How do slugs and salamanders survive the summer?
Ah, seasons. The Bay Area may not have the distinct seasonality of New England, but there is a definite cool and rainy season and a definite dry and hot season, and our natural denizens have had to adapt.
Many plants do this by, well, not surviving by the time summer comes around. Annual plants, like many of our spring wildflowers, live an exuberant, flower filled life for a few months then drop their seeds and die by May or June. Although some annuals, like good old vinegarweed (Trichostema lanceolatum), should be flowering pretty soon — take a whiff if you come across it on a hike!
However, plenty of animals don’t have the luxury of shuffling off this mortal coil after each spring, and some of them would dry out pretty quickly in our arid summers. So rather than evolve sweat glands, evolution took them on the path of summer dormancy, a state we humans dub aestivation (also spelled “estivation”). Most of us are familiar with the term hibernation, but that refers to a winter torpor state, and is practiced exclusively by endotherms (aka warm-blooded creatures); to further complicate things, reptiles such as snakes also go dormant in winter, and this behavior is called brumation. In these states, metabolism slows down so that the organism can survive long periods without consuming food, but in general aestivation is a less complex ordeal from which the organisms can recover more quickly.
For better or worse — better, I say — banana slugs (Ariolimax sp.) are an iconic Bay Area animal, and anyone who’s walked in a damp forest during the rainy season has likely come across a few oozing their way over the leaf litter. But on a summer amble through the woods, you’ll find that banana slugs are in short supply, and that’s because these mollusks would quickly dessicate if they didn’t aestivate. An aestivating banana slug protects itself not only with nearby leaves and soil, it exudes a thick layer of mucus — a truly wondrous substance — to prevent moisture from quickly exiting its porous body.
Snails have much less surface area to deal with, but they are still prone to drying out in hot weather. So many snails, like the introduced and now ubiquitous garden snail (Cornu aspersum), plug up their shell’s aperture with an epiphram, which is a thick disc comprised of secreted mucus (woo hoo!). Many snails will also climb up from the ground before aestivating, possibly to avoid both high ground temperatures and predators.
Amphibians are another group of animals prone to dessication, and they too aestivate when necessary. During winter, lungless salamanders like ensatinas (Ensatina eschscholtzii) spend their days under cover objects, wandering about at night to hunt and mate. But when summer rolls around, they’ll take to underground burrows or the interiors of rotting logs and go dormant.
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Two charismatic local aestivators are amphibians whose livelihood depends on vernal pools for breeding as well as separate habitat needed for dry times. The first of these is the California tiger salamander (Ambystoma californiense). This spotted, wide-mouthed beast — adults can reach lengths of over eight inches, including the tail — spends much of the year underground in rodent burrows, particularly those created by the California ground squirrel (Otospermophilus beecheyi). While it is assumed they aestivate, no conclusive proof of this has ever been offered. They do feed on invertebrates in these underground domiciles, however. I’ve heard tell they can sometimes be seen at burrow entrances at night, but haven’t seen this myself.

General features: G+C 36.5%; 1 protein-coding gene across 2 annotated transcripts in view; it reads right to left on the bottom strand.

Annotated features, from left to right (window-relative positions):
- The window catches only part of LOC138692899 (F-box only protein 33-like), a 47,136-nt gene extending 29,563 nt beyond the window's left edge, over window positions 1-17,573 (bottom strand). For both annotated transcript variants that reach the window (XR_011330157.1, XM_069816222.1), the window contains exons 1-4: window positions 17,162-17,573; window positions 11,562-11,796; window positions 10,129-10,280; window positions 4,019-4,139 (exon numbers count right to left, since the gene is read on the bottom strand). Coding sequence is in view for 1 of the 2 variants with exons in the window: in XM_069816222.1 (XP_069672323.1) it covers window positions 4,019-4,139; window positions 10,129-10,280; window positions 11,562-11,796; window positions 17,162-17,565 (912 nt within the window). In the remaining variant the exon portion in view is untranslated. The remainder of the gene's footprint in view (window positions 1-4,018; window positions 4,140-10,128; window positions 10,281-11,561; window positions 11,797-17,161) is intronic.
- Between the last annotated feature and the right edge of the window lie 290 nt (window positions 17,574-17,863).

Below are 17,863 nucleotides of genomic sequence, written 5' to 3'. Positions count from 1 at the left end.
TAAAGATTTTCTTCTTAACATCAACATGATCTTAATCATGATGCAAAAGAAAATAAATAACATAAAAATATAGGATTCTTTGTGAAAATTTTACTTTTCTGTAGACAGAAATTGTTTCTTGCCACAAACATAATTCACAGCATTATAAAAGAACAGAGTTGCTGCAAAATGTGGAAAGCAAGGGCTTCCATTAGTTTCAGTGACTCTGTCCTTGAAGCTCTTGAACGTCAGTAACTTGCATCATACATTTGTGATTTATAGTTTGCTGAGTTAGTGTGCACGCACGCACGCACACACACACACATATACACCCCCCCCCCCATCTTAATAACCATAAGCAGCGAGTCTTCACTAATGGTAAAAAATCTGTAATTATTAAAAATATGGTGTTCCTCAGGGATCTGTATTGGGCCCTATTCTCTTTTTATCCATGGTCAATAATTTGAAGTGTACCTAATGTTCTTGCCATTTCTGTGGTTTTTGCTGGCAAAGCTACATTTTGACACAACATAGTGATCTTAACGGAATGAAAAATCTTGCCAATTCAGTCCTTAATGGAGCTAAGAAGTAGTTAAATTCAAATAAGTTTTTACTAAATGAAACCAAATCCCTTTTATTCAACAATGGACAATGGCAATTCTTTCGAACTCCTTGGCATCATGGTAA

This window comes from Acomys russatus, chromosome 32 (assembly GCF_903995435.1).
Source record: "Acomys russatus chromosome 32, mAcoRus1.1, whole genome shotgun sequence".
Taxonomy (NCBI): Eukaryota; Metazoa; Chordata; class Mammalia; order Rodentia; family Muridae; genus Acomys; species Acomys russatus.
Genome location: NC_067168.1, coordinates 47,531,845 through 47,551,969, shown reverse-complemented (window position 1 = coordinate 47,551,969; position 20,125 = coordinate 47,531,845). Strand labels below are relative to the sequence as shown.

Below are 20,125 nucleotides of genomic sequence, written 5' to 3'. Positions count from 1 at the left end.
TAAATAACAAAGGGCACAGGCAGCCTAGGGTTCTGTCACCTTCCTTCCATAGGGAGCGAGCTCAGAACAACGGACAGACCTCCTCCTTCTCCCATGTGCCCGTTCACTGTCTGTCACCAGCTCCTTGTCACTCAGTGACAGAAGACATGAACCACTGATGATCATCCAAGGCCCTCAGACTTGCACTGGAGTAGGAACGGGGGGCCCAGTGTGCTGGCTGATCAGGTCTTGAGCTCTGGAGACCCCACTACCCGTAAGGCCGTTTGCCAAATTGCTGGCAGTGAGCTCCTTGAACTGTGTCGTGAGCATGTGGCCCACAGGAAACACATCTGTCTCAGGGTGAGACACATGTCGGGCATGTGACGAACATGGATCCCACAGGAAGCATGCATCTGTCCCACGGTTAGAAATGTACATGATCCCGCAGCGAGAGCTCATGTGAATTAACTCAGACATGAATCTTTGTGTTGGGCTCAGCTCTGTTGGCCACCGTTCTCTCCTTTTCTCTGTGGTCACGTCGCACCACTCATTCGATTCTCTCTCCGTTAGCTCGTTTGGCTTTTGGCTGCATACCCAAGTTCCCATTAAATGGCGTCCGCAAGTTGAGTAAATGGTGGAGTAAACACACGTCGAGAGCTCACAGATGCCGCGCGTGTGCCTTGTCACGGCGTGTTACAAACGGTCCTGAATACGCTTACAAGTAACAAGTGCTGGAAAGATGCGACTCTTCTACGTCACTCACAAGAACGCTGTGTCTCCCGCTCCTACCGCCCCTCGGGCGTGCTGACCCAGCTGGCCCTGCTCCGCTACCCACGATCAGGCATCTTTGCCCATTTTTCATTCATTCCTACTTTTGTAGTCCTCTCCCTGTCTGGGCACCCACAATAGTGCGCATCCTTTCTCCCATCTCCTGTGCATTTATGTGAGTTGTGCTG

The second, and perhaps my favorite local amphibian, is the adorably bizarre western spadefoot (Spea hammondii), which is clearly the inspiration for Futurama’s Hypnotoad (although spadefoots have vertical pupils and are not fictional television stars). Named for the hardened dark “spade” on their back feet, these toad-like creatures likely aestivate for nearly the entire year, becoming active only during the breeding season. While aestivating, the urea levels in amphibian blood increase, which allows them to osmotically absorb water from the surrounding soil, provided conditions are right (Shoemaker et al., 1969; Jones, 1980).
Heavy rains trigger the spadefoots’ emergence from underground burrows, and from there adults make their way to temporary vernal pools, where they compete for mates and eventually lay their eggs. This is also the only time of the year when adults can grab some food. The spadefoots soon return to the earth where they will aestivate until next year’s rains beckon, although in years with little to no rain, they might never emerge at all. Both the California tiger salamander and the western spadefoot have seen dramatic habitat loss due to residential and agricultural development.
So as you work up a good sweat while on a summer hike, cherish the fact that we humans can even be out and about on a hot day, and try to imagine the multitude of animals about you, laying unseen and awaiting the winter rains.
Ask the Naturalist is a reader-funded bimonthly column with the California Center for Natural History that answers your questions about the natural world of the San Francisco Bay Area. Have a question for the naturalist? Fill out our question form or email us at atn at baynature.org!